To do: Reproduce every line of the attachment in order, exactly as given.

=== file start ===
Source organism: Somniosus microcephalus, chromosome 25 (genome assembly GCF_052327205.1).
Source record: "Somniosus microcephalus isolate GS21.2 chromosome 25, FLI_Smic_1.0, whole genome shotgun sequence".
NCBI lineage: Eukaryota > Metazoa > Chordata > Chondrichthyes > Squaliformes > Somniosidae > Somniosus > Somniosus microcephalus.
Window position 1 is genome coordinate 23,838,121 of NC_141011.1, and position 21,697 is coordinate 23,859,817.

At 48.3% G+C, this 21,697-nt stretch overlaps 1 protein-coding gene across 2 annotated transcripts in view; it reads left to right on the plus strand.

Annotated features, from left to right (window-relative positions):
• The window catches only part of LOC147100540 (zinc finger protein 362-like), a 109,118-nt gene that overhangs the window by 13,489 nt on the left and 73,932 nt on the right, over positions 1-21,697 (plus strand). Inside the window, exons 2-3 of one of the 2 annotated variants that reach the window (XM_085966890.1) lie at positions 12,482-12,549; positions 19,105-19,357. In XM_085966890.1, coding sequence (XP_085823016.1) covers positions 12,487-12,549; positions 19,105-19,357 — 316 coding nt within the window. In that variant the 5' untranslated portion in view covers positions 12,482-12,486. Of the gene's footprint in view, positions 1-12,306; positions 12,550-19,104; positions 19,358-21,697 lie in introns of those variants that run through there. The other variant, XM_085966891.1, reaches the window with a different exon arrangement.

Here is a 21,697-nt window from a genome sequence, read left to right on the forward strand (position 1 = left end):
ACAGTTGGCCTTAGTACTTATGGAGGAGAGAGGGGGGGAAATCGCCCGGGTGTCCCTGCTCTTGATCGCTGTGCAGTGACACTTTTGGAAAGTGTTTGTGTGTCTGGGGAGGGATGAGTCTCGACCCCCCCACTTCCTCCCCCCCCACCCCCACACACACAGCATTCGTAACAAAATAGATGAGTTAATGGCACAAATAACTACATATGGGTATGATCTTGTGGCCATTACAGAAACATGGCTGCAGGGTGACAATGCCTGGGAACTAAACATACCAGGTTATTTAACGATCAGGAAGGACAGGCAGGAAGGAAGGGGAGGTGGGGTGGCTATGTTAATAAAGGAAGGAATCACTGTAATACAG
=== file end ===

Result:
Source organism: Somniosus microcephalus, chromosome 25 (genome assembly GCF_052327205.1).
Source record: "Somniosus microcephalus isolate GS21.2 chromosome 25, FLI_Smic_1.0, whole genome shotgun sequence".
NCBI lineage: Eukaryota > Metazoa > Chordata > Chondrichthyes > Squaliformes > Somniosidae > Somniosus > Somniosus microcephalus.
Window position 1 is genome coordinate 23,838,121 of NC_141011.1, and position 21,697 is coordinate 23,859,817.

At 48.3% G+C, this 21,697-nt stretch overlaps 1 protein-coding gene across 2 annotated transcripts in view; it reads left to right on the plus strand.

Annotated features, from left to right (window-relative positions):
• The window catches only part of LOC147100540 (zinc finger protein 362-like), a 109,118-nt gene that overhangs the window by 13,489 nt on the left and 73,932 nt on the right, over positions 1-21,697 (plus strand). Inside the window, exons 2-3 of one of the 2 annotated variants that reach the window (XM_085966890.1) lie at positions 12,482-12,549; positions 19,105-19,357. In XM_085966890.1, coding sequence (XP_085823016.1) covers positions 12,487-12,549; positions 19,105-19,357 — 316 coding nt within the window. In that variant the 5' untranslated portion in view covers positions 12,482-12,486. Of the gene's footprint in view, positions 1-12,306; positions 12,550-19,104; positions 19,358-21,697 lie in introns of those variants that run through there. The other variant, XM_085966891.1, reaches the window with a different exon arrangement.

Here is a 21,697-nt window from a genome sequence, read left to right on the forward strand (position 1 = left end):
ACAGTTGGCCTTAGTACTTATGGAGGAGAGAGGGGGGGAAATCGCCCGGGTGTCCCTGCTCTTGATCGCTGTGCAGTGACACTTTTGGAAAGTGTTTGTGTGTCTGGGGAGGGATGAGTCTCGACCCCCCCACTTCCTCCCCCCCCACCCCCACACACACAGCATTCGTAACAAAATAGATGAGTTAATGGCACAAATAACTACATATGGGTATGATCTTGTGGCCATTACAGAAACATGGCTGCAGGGTGACAATGCCTGGGAACTAAACATACCAGGTTATTTAACGATCAGGAAGGACAGGCAGGAAGGAAGGGGAGGTGGGGTGGCTATGTTAATAAAGGAAGGAATCACTGTAATACAG